I want more diversity among bone marrow transplant donors
Brandi's Blessings, which I founded, helps bring minorities to the registry
After I was diagnosed with aplastic anemia and paroxysmal nocturnal hemoglobinuria (PNH), I was told to consider a bone marrow transplant. My doctor quickly pointed out, however, that there weren’t many minority donors available.
According to the National Marrow Donor Program’s Be The Match registry, you’re more likely to find a match from a bone marrow donor of the same race. “This is because HLA [human leukocyte antigen] markers used in [marrow] matching are inherited. Some ethnic groups have more complex tissue types than others. So a person’s best chance of finding a donor may be with someone of the same ethnic background,” Be The Match states on its site.
But Black and African Americans have just a 29% chance of finding a donor match based on their ethnic background, according to Be The Match. Compare that with white people, who have a 79% chance; Asian or Pacific Islanders, who have a 47% chance; and Hispanics or Latinos, who have a 48% chance.
As a minority, I struggled to find a willing donor. I’ve written about my experience of feeling like one of the lucky ones when I found a match and how it felt when my potential donor said no to me.
This issue was important, and I wanted to address it. So I did. I founded the Brandi’s Blessings nonprofit in 2013 to raise awareness and support blood disorder patients. When applying for grant money, we set out to increase the diversity among potential donors on the National Marrow Donor Registry.
How to encourage someone to join the registry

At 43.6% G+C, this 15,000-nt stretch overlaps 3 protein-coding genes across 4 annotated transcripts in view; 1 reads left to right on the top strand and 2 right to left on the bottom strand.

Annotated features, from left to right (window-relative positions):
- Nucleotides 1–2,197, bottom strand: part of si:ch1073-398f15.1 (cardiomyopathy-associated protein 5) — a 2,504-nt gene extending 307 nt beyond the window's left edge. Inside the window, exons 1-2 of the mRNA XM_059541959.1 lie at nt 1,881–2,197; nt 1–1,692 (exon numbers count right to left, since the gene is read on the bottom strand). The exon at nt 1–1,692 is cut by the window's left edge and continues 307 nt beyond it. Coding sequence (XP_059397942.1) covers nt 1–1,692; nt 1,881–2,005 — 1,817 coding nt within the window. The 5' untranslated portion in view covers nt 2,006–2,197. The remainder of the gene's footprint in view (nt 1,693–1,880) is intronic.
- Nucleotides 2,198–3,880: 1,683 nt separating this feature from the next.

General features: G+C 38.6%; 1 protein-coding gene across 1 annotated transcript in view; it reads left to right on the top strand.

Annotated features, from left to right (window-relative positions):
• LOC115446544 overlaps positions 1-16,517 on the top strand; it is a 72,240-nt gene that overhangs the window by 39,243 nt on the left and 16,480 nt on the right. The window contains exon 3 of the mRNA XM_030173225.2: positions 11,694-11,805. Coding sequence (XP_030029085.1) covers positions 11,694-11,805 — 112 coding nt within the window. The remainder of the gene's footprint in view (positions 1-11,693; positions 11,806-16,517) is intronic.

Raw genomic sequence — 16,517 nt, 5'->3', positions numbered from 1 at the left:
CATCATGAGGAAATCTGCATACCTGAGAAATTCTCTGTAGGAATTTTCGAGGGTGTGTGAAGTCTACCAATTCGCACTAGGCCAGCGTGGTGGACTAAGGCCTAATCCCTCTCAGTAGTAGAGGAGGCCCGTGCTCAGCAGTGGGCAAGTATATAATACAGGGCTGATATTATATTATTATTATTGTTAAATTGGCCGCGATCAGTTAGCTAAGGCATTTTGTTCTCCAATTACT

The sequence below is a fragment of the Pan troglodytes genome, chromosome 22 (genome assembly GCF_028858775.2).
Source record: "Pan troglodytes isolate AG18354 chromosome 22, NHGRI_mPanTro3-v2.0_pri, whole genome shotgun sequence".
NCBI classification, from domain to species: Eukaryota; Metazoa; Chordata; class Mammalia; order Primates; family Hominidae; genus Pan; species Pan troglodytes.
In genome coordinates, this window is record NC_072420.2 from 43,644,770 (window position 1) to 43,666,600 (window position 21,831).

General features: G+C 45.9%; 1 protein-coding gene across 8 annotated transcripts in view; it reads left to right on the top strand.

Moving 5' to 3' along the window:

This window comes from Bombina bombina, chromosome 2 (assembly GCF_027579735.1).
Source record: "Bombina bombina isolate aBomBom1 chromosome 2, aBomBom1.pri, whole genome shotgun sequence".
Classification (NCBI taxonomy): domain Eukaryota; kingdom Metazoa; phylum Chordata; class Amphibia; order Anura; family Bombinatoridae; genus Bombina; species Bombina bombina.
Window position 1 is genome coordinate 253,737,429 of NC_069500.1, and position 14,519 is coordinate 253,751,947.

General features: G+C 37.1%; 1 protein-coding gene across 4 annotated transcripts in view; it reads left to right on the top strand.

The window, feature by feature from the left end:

As I’ve fought the good fight for my own life, I understand how important it is to do this work and help others fight. Donating bone marrow to a person in need is an act of service. People who do it are volunteering to give something to someone who’s not as healthy as them.
As I’ve met with people, I’ve learned to strategize when I’m asking someone to join the registry.
To start with, I educate potential donors on the full process, from beginning to end, to help them understand what being a donor means. Be The Match has a great explanation of the process on its site. Taking the time to explain this process at bone marrow drives can help give potential donors peace of mind and lets me answer any questions they have.
I also work to spread the word at events popular with minorities. Historically Black colleges and universities, the Essence Festival, and Black History Month events are great places to set up a table and educate people on the registry.
I never force anyone to join the registry, though. If they’re hesitant, we send them home with information so they can do their own research. As much as I want minorities to join, I also want them to know what joining means. They must understand that saying yes to saving a person’s life is what’s most important!
The lack of diversity among bone marrow donors is a big issue that doesn’t get a lot of attention. Adding more minorities to the registry will result in many positive outcomes — including saving lives.
If you have other great ideas about how to reach minorities about this topic, please comment below. I’d love to hear your thoughts.
Note: PNH News is strictly a news and information website about the disease. It does not provide medical advice, diagnosis, or treatment. This content is not intended to be a substitute for professional medical advice, diagnosis, or treatment. Always seek the advice of your physician or other qualified health provider with any questions you may have regarding a medical condition. Never disregard professional medical advice or delay in seeking it because of something you have read on this website. The opinions expressed in this column are not those of PNH News or its parent company, BioNews, and are intended to spark discussion about issues pertaining to paroxysmal nocturnal hemoglobinuria.